The Centrifugal Type

Fig. 62 illustrates a centrifugal type of governor which has been used by a number of prominent commercial car builders. The governor is placed at the front end of the motor and is driven through spiral gears from the magneto drive shaft. As the motor speed increases the weighted levers open and raise a sleeve which operates the auxiliary throttle valve in the intake manifolds, by means of a forked lever bearing in the sleeve and a flexible shaft which operates a rack meshing with a small gear on the auxiliary valve shaft. As the speed decreases the pressure of the governor spring returns the operating parts to their neutral position.

Centrifugal Type of Governor.

Fig. 62. Centrifugal Type of Governor.

The Hydraulic Type

Fig. 63 shows a hydraulic type of governor used by some commercial car builders. It is mounted between the intake manifold and the carburetor. The operating mechanism is combined in a unit with the governor proper, making it a simple and compact unit. The water chamber is connected with the water pump and as the latter's speed increases, the water pressure raises and forces the diaphragm down. This diaphragm has a stem which bears on the throttle lever and is controlled by a coiled wire spring. The lever in turn forms a segment with several teeth and meshes with a small gear on the throttle valve shaft. As the pressure decreases the spring returns the diaphragm to its original setting and opens the throttle valve. The water chamber cover, operating lever housing and the spring retaining plug are sealed so that the governor cannot be tampered with, without first breaking either one of the three seals.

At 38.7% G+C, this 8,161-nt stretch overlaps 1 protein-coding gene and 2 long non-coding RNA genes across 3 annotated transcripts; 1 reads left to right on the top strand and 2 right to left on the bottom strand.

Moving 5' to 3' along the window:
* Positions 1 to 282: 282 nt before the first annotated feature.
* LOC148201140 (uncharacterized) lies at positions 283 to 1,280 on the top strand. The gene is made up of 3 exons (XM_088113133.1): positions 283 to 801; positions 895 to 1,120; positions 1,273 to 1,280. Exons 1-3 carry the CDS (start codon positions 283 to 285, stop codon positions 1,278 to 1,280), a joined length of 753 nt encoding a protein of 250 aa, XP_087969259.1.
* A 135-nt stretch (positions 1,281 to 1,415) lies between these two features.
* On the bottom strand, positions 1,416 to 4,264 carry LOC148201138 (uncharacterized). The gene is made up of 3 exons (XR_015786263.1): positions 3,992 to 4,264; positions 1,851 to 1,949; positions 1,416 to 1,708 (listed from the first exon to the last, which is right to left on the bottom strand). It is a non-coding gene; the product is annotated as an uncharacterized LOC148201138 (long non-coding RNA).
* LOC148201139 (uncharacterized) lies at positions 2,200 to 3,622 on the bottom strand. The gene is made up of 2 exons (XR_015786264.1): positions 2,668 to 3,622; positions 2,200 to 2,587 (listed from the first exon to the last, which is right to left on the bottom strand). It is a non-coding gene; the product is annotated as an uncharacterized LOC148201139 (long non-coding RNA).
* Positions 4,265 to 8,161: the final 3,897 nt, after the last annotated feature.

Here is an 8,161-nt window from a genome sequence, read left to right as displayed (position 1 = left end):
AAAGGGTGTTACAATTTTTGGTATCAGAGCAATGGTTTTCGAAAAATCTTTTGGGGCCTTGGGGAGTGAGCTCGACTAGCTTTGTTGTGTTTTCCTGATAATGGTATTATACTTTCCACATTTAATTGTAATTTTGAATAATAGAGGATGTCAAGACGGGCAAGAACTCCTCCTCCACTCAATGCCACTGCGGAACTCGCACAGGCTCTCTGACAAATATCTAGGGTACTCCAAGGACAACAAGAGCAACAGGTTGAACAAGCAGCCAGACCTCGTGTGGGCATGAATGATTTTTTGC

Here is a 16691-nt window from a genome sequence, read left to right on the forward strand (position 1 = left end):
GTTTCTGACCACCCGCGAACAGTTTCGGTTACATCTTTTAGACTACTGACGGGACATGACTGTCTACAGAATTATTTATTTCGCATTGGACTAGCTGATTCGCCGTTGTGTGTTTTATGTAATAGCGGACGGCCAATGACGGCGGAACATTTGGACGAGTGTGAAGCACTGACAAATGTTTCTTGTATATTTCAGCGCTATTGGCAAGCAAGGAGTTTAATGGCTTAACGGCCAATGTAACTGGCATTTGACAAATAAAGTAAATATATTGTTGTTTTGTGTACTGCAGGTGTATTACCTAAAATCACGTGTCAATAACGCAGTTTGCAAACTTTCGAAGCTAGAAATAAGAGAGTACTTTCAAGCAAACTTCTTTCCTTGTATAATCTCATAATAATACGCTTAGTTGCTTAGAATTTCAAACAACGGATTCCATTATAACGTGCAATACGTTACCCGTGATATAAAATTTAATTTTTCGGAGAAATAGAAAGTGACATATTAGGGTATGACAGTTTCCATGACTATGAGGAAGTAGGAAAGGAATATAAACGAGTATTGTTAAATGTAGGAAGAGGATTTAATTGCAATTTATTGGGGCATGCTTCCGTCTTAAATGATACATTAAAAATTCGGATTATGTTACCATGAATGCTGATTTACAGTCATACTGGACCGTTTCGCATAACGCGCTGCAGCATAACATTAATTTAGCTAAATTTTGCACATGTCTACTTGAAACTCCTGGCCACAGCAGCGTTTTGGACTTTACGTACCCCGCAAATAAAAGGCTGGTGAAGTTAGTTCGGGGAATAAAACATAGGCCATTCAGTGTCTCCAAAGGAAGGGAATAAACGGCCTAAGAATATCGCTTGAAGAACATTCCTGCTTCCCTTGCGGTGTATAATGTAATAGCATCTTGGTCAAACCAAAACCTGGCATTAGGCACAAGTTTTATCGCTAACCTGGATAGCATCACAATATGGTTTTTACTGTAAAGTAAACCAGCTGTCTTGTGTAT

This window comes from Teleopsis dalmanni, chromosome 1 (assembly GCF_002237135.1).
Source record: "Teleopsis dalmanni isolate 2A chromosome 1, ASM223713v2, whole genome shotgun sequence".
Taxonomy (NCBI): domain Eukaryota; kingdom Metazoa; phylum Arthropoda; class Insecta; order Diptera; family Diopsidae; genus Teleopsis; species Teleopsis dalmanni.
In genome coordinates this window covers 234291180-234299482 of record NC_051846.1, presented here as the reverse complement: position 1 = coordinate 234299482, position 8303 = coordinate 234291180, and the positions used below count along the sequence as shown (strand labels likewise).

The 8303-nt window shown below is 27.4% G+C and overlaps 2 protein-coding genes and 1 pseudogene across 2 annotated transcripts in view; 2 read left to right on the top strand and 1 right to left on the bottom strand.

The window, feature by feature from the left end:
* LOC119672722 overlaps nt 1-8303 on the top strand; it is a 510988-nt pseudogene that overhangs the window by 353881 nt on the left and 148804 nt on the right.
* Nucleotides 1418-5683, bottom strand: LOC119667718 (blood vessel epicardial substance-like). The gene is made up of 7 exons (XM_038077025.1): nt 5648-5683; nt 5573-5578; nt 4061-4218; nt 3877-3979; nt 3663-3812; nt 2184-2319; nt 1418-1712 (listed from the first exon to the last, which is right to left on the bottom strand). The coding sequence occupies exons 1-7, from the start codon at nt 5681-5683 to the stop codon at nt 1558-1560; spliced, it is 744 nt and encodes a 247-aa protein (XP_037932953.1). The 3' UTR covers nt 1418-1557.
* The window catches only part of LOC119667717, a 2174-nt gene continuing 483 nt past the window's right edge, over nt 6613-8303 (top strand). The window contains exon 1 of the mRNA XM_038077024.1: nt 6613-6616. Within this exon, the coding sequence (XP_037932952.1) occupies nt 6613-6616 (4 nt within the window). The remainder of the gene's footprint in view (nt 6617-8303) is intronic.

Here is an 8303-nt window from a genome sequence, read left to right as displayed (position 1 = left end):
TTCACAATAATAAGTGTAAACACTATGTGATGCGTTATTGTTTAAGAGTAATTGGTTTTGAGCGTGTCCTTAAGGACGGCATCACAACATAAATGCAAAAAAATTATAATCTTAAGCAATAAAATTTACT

In both of the above types the maximum speed may be changed by increasing or decreasing the spring tension.

Hydraulic Type of Governor.

Fig. 63. Hydraulic Type of Governor.

The Automatic Type

An automatic type of governor is shown in Fig. 64, in which the speed is regulated by governing the velocity of the inflowing gases. This device consists of a throttle connected to a disc that is allowed to float under a constant spring tension, in a tapered conduit, the tension of the spring determining the maximum engine speed. The slightest change in the velocity of the incoming gases caused by a difference in engine speed will affect the position of the disc in the conduit and also change the position of the throttle immediately, giving the engine more or less gas as the conditions may require. An auxiliary control lever is provided, giving the operator access to any engine speed under the maximum controlled by the governor. This governor is designed to be mounted between the intake manifold and the carburetor and does not require any form of drive whatever, its operating mechanism being self-controlled.